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Firearms & Toolmarks
The OSBI Firearms and Toolmarks Unit is a discipline of the OSBI Criminalistics Services Division housed at the Forensic Science Center in Edmond, Oklahoma.
The Firearms and Toolmarks Unit specializes in the identification of fired ammunition components (bullets and cartridge cases), firearms functionality, Integrated Ballistics Identification System (IBIS) entry, serial number restoration, distance determination, and toolmark identification.
Though there is only one firearms and toolmarks unit located in Edmond, firearms evidence can be submitted at any regional laboratory.
Firearms may not be mailed for analysis.
All submitted firearms must be verified as unloaded.
In many investigations, knowing if a firearm is capable of discharge is an important question to answer. The Firearms and Toolmarks Unit is able to verify if a firearm is capable of discharge and report such findings.
Bullet / Cartridge Case Comparison
During the firing process, microscopic markings are left on the bullet and cartridge case by the firearm. These markings are used to identify if a bullet or cartridge case was fired by a specific firearm; or if multiple bullets or cartridge cases were fired by the same unknown firearm, if no firearm is recovered.
General Rifling Characteristics Database Search
If no firearm is recovered, but a bullet is, a list of firearms that could have possibly fired that item can be generated by measuring the general rifling characteristics of the bullet and searching the FBI’s GRC Database.
Integrated Ballistics Identification System (IBIS)
The Firearms and Toolmarks Unit houses a BrassTRAX system, capable of accessing the National Integrated Ballistic Information Network (NIBIN). At this time, only cartridge cases are entered. Test fires from submitted firearms, as well as cartridge cases from crime scenes, are evaluated for entry into IBIS.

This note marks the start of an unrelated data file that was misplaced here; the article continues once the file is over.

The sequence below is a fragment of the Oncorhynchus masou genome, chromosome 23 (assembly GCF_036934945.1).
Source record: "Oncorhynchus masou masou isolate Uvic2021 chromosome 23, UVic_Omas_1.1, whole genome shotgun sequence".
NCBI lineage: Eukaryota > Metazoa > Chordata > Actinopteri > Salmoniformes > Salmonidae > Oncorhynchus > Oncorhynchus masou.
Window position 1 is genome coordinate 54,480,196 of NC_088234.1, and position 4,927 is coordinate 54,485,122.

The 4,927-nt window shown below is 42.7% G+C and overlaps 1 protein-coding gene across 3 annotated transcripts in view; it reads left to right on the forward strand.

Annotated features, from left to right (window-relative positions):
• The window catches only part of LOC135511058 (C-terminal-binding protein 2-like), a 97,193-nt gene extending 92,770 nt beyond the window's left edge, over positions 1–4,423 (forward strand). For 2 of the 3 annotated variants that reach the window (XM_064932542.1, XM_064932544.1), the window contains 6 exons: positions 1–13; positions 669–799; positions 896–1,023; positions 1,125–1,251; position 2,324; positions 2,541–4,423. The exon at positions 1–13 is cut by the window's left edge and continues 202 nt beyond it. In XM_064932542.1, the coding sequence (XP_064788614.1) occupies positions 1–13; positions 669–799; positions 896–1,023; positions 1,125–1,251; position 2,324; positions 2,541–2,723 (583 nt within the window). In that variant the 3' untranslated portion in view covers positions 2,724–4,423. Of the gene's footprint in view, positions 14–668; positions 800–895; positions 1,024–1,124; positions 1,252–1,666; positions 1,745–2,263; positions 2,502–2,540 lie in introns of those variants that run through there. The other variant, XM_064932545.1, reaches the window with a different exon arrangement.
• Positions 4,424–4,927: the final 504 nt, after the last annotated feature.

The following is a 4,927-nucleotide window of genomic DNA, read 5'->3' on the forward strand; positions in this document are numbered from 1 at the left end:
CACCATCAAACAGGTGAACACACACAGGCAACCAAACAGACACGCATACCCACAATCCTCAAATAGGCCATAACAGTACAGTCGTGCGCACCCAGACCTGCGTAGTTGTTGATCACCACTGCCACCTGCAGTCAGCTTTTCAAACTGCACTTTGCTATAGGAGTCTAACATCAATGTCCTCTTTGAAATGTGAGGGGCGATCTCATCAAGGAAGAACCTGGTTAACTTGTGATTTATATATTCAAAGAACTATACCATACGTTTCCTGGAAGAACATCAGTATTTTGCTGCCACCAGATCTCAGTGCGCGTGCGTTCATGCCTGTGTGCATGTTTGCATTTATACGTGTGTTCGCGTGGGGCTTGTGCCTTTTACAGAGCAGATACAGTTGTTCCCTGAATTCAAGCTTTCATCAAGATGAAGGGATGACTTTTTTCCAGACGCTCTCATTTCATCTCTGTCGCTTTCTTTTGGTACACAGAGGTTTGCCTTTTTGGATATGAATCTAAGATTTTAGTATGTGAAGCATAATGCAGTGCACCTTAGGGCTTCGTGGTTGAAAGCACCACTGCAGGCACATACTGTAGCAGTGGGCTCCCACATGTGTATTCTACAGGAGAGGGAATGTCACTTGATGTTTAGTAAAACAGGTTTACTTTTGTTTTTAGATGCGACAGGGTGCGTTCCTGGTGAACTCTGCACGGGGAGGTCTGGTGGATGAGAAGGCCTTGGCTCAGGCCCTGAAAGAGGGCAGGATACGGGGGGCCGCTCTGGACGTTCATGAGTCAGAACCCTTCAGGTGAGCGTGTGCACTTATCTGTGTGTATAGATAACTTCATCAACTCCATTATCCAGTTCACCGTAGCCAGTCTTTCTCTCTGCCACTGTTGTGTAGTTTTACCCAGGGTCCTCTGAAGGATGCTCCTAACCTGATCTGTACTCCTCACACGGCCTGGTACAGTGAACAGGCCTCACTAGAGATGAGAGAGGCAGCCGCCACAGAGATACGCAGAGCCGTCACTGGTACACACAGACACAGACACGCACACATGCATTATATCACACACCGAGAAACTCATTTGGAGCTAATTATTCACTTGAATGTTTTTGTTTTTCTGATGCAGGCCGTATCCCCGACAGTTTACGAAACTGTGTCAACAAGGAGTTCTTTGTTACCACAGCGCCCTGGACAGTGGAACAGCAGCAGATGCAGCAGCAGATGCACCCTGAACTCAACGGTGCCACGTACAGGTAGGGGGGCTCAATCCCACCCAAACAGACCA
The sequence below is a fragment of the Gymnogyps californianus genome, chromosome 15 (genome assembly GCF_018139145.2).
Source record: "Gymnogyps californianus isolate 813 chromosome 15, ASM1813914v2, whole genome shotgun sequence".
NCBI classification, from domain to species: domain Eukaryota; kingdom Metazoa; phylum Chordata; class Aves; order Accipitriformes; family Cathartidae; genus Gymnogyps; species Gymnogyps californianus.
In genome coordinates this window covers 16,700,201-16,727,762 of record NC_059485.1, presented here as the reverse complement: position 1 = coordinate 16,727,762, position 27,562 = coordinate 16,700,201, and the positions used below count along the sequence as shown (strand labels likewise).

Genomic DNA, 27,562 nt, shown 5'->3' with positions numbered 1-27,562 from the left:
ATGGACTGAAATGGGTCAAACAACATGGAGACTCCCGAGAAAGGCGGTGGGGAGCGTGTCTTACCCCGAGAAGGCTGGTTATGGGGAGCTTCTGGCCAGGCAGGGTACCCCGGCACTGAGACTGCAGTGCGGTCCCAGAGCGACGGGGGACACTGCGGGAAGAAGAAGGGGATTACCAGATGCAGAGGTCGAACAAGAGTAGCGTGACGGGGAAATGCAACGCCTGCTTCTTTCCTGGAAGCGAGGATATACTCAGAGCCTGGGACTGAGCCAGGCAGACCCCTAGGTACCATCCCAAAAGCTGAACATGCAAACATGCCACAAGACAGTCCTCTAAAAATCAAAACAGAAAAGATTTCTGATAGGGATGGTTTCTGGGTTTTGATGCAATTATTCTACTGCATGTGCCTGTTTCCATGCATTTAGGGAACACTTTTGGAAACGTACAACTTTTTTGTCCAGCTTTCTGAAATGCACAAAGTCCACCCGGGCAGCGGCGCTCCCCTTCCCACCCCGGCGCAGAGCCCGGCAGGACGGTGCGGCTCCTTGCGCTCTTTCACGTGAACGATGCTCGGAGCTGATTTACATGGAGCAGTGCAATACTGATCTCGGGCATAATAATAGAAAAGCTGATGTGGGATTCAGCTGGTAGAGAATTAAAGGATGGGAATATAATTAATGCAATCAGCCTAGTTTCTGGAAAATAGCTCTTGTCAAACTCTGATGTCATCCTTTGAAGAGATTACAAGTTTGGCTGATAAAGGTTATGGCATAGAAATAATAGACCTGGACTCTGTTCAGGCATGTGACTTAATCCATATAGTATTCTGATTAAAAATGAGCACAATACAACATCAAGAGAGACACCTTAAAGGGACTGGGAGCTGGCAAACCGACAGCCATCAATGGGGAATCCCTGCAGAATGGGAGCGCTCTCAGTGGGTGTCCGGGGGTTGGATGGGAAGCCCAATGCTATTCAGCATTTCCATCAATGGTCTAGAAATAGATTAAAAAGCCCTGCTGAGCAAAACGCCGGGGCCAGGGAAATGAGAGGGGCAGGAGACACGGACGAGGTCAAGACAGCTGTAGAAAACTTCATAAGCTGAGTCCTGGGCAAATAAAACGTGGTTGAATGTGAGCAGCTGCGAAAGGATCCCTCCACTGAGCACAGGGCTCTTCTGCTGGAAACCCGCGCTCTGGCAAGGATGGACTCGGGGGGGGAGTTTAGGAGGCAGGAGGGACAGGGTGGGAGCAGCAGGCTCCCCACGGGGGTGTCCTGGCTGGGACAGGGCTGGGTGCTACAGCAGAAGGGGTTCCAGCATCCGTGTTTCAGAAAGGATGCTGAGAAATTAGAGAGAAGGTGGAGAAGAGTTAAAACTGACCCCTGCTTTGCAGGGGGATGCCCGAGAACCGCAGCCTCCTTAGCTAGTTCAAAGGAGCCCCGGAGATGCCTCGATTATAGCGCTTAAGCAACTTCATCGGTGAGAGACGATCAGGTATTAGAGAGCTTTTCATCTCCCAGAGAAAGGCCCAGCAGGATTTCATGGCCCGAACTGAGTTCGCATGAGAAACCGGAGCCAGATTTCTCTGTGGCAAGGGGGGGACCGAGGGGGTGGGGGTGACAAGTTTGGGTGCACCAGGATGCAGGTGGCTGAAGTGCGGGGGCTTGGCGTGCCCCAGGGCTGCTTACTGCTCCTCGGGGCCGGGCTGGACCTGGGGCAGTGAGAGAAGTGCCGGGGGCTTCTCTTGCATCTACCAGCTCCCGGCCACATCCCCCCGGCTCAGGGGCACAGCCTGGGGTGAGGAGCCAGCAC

The following will be evaluated for entry into IBIS.
- Semi-automatic pistols of the following calibers:
- 22 LR / 22 Long Rifle
- 25 Auto / 25 ACP
- 32 Auto / 32 ACP
- 380 Auto / 9mm kurz / 9mm Corto
- 9x18 MAK / 9x18 Makarov
- 9mm Luger / 9mm Parabellum
- 357 SIG
- 40 S&W / 40 Auto
- 10mm Auto
- 45 Auto / 45 ACP
- Semi-automatic rifles of the following calibers:
- 22 LR / 22 Long Rifle
- 223 REM / 5.56x45mm (example: AR-15)
- 7.62x39mm (example: AK-47)
- Rifles that fire any of the above pistol calibers
- Pump-action shotguns
- Semi-automatic shotguns
Serial Number Restoration
Since 1968, all firearms manufactured in or imported into the United States must have a serial number on the frame. This serial number is often obliterated. Polishing and/or chemical means can be used to attempt to restore such obliterated serial numbers.
Muzzle-to-Target Distance Determination
The Firearms and Toolmarks Unit uses visual and chemical means to establish an approximate distance between the muzzle end of the firearm to the target based on deposits of gunshot residue. This analysis requires the target material (i.e. shirt) and the firearm believed to have been used. Distance determination analysis does not measure the intent of the shooter at the time the deposits were made. This analysis is only performed when the distance is in question (i.e. homicide v. self-defense). Before such analysis is requested, the investigator should contact the Firearms and Toolmarks Unit.
Just as bullets and cartridge cases can be identified to a specific firearm, toolmarks can be identified to a specific tool. The Firearms and Toolmarks Unit will perform comparisons between unknown toolmarks from crime scenes to submitted tools, such as bolt cutters and a pad lock, or wire cutters and wire.